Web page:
A look at the physical+digital customer experience model, its advantages, disadvantages and some interesting examples from the industry…

The digital revolution has been steadily gaining ground for some years now. But the Covid-19 pandemic has greatly accelerated digitization in numerous industries. Everyone’s discussing what the new normal would look like, with Work-From-Home trends, digital education, online health services and OTT movie streaming amongst others all set to redefine our lives.

Challenges during the Pandemic

As the pandemic rages, lockdowns and restrictions are being imposed for varying durations and with differing levels of intensity by almost all affected countries and this has posed some obstruction to the normal functioning of life.

The shutdown of shops, supply chain disruptions and stock runs, travel halts and hygiene concerns meant that people turned to various online channels to service their day-to-day needs. Online purchase of items such as groceries, medicines, stationery items, ergonomic chairs and WFH equipment became quite normal and even car dealerships, jewellery sellers and art auctioneers went online. While a predominantly physical customer experience served us well pre-2020, a digital approach does seem to cater to one’s needs in the short term. But, in the post-Covid new normal, a phygital customer experience would be what lasts.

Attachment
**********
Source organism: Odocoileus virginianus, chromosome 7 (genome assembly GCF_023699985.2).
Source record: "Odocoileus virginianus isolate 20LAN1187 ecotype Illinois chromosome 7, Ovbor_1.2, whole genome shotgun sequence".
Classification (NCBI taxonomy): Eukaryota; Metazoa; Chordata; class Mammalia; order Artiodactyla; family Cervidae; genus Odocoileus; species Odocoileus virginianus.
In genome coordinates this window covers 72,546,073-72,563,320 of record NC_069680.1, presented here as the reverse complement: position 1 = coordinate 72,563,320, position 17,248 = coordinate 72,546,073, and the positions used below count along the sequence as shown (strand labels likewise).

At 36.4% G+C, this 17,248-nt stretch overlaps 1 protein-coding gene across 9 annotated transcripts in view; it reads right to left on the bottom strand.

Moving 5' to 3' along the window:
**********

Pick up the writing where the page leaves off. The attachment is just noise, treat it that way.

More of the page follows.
A Phygital Approach

Phygital = Physical + Digital. Rather than shifting completely to a digital model, a phygital approach seeks to combine high-touch and low-touch experiences in the right proportion to offer a holistic experience to all stakeholders involved. The extensive variety, price transparency, ease of comparison between brands, comfort in not having to wait in billing lines, immediacy, home deliveries and features like ratings and reviews make online shopping a breeze.

But, there is joy in offline shopping too.

The interactions with sales personnel, the opportunity to hang out with friends and family during the process, the assurance received by examining the products before purchase and the ease of passively glancing through a store as opposed to targeted searches online are aspects one cannot experience through a purely digital model. Indeed, lockdown fatigue isn’t doing anyone any good and people aren’t happy staring at screens all day.

Phygital customer experiences seek to marry the best aspects of the online and offline experience. A precursor to this is the omnichannel model, where firms roll out ample amounts of physical and digital channels to enable customers to shop via their preferred modes. Phygital takes this one step further.

Source: Think with Google, 2018; Indicates how customers are preferring phygital over standalone physical and digital options